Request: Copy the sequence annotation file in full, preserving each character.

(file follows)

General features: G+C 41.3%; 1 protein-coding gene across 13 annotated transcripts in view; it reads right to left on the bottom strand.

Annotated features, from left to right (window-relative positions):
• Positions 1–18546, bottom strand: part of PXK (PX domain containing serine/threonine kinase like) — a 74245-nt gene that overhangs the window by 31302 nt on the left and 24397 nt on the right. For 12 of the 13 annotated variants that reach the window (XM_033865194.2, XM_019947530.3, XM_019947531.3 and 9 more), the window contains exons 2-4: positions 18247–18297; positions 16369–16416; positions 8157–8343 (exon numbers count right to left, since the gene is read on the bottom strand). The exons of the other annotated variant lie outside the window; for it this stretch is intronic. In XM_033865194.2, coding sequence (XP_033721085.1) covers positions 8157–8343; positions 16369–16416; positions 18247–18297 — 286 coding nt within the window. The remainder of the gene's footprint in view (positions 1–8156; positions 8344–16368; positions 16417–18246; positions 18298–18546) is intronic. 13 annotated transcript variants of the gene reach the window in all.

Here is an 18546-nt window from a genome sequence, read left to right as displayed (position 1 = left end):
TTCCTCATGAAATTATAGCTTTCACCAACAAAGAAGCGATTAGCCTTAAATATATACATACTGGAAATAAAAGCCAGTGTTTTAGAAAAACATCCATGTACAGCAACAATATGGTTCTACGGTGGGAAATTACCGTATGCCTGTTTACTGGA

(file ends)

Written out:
General features: G+C 41.3%; 1 protein-coding gene across 13 annotated transcripts in view; it reads right to left on the bottom strand.

Annotated features, from left to right (window-relative positions):
• Positions 1–18546, bottom strand: part of PXK (PX domain containing serine/threonine kinase like) — a 74245-nt gene that overhangs the window by 31302 nt on the left and 24397 nt on the right. For 12 of the 13 annotated variants that reach the window (XM_033865194.2, XM_019947530.3, XM_019947531.3 and 9 more), the window contains exons 2-4: positions 18247–18297; positions 16369–16416; positions 8157–8343 (exon numbers count right to left, since the gene is read on the bottom strand). The exons of the other annotated variant lie outside the window; for it this stretch is intronic. In XM_033865194.2, coding sequence (XP_033721085.1) covers positions 8157–8343; positions 16369–16416; positions 18247–18297 — 286 coding nt within the window. The remainder of the gene's footprint in view (positions 1–8156; positions 8344–16368; positions 16417–18246; positions 18298–18546) is intronic. 13 annotated transcript variants of the gene reach the window in all.

Here is an 18546-nt window from a genome sequence, read left to right as displayed (position 1 = left end):
TTCCTCATGAAATTATAGCTTTCACCAACAAAGAAGCGATTAGCCTTAAATATATACATACTGGAAATAAAAGCCAGTGTTTTAGAAAAACATCCATGTACAGCAACAATATGGTTCTACGGTGGGAAATTACCGTATGCCTGTTTACTGGA